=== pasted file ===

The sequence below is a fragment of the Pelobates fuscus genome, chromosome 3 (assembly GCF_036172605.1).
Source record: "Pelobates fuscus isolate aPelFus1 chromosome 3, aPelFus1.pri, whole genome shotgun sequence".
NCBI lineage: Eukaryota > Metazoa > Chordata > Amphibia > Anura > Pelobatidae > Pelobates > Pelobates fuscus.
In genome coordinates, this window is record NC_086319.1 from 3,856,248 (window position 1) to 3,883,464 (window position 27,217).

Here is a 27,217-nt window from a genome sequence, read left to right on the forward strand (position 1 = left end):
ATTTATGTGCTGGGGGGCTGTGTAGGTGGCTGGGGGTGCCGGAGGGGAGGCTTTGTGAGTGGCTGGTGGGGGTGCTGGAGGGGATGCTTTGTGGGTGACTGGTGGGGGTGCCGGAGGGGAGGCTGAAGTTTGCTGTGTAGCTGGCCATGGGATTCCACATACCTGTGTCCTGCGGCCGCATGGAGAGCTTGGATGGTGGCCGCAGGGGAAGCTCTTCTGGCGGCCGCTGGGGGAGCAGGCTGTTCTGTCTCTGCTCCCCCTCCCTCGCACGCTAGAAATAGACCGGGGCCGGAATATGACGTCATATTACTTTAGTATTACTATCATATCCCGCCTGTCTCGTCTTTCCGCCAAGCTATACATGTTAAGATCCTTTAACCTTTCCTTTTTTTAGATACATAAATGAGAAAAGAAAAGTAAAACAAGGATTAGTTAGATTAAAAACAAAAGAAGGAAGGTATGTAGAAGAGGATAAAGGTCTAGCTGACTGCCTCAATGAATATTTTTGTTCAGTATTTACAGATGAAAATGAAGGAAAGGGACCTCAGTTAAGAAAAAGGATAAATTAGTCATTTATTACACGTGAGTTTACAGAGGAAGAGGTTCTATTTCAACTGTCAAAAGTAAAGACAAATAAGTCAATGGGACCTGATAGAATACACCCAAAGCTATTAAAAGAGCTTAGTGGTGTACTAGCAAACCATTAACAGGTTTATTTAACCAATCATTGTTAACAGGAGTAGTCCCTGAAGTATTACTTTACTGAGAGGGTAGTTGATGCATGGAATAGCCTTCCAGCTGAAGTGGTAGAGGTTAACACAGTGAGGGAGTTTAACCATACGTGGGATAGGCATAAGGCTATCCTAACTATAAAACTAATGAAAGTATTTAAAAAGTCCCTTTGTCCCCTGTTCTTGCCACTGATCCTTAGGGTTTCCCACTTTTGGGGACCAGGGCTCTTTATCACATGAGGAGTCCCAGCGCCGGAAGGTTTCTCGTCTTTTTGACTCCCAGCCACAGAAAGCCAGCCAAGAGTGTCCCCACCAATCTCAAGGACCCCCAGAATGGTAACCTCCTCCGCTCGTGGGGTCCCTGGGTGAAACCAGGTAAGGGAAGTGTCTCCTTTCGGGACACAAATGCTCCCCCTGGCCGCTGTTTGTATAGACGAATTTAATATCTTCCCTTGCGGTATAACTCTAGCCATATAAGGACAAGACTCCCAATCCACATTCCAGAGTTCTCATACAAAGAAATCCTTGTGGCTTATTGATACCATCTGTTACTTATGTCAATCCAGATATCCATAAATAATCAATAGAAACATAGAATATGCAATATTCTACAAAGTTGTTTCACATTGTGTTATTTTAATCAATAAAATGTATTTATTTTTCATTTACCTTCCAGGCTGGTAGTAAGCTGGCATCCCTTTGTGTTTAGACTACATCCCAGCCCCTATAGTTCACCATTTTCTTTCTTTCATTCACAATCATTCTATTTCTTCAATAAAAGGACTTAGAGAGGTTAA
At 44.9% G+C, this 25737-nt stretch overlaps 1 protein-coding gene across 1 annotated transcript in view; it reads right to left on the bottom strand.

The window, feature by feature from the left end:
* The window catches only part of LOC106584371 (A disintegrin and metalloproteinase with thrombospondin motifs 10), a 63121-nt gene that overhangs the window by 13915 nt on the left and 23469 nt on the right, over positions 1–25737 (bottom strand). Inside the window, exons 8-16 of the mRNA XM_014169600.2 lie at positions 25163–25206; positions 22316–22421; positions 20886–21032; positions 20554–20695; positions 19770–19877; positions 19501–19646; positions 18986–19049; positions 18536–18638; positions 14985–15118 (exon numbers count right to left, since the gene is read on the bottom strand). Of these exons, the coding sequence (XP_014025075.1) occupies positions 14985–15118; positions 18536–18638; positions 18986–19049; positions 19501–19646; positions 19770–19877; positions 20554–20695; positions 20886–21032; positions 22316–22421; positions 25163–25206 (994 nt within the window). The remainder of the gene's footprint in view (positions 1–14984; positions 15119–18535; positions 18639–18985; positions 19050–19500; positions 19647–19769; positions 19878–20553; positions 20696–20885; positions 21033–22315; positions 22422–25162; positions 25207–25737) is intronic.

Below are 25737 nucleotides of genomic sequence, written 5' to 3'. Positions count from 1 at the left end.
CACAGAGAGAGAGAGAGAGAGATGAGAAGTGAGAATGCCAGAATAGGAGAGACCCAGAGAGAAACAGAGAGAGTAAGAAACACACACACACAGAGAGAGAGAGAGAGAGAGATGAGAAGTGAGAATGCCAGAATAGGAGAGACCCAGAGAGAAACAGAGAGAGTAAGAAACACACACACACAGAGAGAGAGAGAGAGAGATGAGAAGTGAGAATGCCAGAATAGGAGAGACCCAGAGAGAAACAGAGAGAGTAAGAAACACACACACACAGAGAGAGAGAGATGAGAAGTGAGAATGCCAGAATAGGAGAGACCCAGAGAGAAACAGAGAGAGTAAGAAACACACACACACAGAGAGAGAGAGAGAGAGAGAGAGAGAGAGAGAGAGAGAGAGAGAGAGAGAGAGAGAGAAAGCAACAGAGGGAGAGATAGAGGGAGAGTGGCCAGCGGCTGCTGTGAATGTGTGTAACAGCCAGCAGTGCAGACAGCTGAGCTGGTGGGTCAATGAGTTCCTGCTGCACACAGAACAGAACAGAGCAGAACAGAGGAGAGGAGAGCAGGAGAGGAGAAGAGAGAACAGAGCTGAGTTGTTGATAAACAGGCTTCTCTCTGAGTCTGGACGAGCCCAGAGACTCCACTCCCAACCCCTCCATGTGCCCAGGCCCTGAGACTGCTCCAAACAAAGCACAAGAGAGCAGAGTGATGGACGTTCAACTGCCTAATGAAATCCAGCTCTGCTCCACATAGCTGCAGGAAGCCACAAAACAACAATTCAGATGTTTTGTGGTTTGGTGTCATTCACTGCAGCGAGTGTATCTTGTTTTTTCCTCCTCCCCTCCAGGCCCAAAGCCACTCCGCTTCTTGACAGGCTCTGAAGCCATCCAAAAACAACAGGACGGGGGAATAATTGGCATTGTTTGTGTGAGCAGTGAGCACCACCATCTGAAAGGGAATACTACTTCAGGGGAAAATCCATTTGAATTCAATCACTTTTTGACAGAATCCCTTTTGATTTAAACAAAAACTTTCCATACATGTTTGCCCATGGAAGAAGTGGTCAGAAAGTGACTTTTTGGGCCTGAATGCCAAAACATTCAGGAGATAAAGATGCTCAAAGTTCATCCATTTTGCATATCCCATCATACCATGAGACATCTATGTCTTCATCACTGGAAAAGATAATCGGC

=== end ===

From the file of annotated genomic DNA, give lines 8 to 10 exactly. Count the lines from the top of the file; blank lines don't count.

The window, feature by feature from the left end:
* The window catches only part of LOC106584371 (A disintegrin and metalloproteinase with thrombospondin motifs 10), a 63121-nt gene that overhangs the window by 13915 nt on the left and 23469 nt on the right, over positions 1–25737 (bottom strand). Inside the window, exons 8-16 of the mRNA XM_014169600.2 lie at positions 25163–25206; positions 22316–22421; positions 20886–21032; positions 20554–20695; positions 19770–19877; positions 19501–19646; positions 18986–19049; positions 18536–18638; positions 14985–15118 (exon numbers count right to left, since the gene is read on the bottom strand). Of these exons, the coding sequence (XP_014025075.1) occupies positions 14985–15118; positions 18536–18638; positions 18986–19049; positions 19501–19646; positions 19770–19877; positions 20554–20695; positions 20886–21032; positions 22316–22421; positions 25163–25206 (994 nt within the window). The remainder of the gene's footprint in view (positions 1–14984; positions 15119–18535; positions 18639–18985; positions 19050–19500; positions 19647–19769; positions 19878–20553; positions 20696–20885; positions 21033–22315; positions 22422–25162; positions 25207–25737) is intronic.

Below are 25737 nucleotides of genomic sequence, written 5' to 3'. Positions count from 1 at the left end.